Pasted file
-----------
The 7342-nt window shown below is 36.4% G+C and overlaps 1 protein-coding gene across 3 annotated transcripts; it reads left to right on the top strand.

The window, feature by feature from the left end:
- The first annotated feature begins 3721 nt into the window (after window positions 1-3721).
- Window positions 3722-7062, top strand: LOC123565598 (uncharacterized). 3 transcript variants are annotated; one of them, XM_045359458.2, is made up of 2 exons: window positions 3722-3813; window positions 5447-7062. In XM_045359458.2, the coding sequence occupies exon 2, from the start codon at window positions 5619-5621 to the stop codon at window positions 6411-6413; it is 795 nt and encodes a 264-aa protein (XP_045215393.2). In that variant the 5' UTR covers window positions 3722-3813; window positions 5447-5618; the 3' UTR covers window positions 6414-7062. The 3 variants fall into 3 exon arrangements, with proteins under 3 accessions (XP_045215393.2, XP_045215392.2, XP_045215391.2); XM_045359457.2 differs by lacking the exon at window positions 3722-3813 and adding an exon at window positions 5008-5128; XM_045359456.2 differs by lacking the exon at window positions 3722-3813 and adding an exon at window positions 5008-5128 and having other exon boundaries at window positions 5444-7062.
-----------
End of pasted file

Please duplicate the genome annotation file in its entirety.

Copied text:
The 7342-nt window shown below is 36.4% G+C and overlaps 1 protein-coding gene across 3 annotated transcripts; it reads left to right on the top strand.

The window, feature by feature from the left end:
- The first annotated feature begins 3721 nt into the window (after window positions 1-3721).
- Window positions 3722-7062, top strand: LOC123565598 (uncharacterized). 3 transcript variants are annotated; one of them, XM_045359458.2, is made up of 2 exons: window positions 3722-3813; window positions 5447-7062. In XM_045359458.2, the coding sequence occupies exon 2, from the start codon at window positions 5619-5621 to the stop codon at window positions 6411-6413; it is 795 nt and encodes a 264-aa protein (XP_045215393.2). In that variant the 5' UTR covers window positions 3722-3813; window positions 5447-5618; the 3' UTR covers window positions 6414-7062. The 3 variants fall into 3 exon arrangements, with proteins under 3 accessions (XP_045215393.2, XP_045215392.2, XP_045215391.2); XM_045359457.2 differs by lacking the exon at window positions 3722-3813 and adding an exon at window positions 5008-5128; XM_045359456.2 differs by lacking the exon at window positions 3722-3813 and adding an exon at window positions 5008-5128 and having other exon boundaries at window positions 5444-7062.